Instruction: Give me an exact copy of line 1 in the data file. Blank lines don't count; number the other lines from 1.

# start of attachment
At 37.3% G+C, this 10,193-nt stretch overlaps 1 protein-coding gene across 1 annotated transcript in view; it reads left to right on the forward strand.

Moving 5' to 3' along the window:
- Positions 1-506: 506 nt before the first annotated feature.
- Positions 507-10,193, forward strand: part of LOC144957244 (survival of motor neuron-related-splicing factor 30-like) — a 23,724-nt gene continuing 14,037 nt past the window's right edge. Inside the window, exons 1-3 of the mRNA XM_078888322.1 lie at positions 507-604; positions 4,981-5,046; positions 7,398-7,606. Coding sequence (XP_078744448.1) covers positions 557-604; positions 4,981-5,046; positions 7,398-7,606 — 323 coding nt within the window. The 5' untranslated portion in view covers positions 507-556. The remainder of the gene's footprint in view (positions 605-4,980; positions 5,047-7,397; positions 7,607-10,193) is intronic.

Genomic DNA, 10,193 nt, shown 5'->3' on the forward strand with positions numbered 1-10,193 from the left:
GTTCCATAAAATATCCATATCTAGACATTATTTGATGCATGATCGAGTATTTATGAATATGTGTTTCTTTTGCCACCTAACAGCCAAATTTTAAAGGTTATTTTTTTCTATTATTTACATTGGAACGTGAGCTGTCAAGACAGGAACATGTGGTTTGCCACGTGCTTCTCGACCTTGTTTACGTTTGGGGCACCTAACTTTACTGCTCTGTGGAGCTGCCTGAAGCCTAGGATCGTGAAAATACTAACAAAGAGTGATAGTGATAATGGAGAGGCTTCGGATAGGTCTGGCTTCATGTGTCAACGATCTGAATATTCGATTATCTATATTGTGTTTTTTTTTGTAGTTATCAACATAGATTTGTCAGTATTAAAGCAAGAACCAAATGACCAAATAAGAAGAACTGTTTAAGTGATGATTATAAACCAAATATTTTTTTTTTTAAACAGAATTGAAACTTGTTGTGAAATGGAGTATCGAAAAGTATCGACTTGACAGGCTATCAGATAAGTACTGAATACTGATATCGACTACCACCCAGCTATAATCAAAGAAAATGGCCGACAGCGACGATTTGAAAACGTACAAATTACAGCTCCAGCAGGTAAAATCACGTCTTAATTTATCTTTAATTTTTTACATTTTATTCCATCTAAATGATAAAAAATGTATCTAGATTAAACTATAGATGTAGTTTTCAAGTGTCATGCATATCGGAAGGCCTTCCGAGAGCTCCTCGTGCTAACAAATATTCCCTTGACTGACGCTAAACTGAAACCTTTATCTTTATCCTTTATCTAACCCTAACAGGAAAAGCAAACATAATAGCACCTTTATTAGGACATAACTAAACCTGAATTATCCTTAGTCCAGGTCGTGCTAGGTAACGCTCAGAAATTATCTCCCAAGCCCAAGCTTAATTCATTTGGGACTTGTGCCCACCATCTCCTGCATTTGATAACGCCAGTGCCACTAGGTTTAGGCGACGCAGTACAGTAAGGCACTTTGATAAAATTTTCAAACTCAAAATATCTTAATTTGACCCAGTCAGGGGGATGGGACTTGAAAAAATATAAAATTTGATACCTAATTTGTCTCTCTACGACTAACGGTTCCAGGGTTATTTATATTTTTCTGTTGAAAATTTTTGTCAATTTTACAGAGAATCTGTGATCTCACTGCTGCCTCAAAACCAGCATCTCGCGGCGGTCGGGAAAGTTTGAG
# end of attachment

At 37.3% G+C, this 10,193-nt stretch overlaps 1 protein-coding gene across 1 annotated transcript in view; it reads left to right on the forward strand.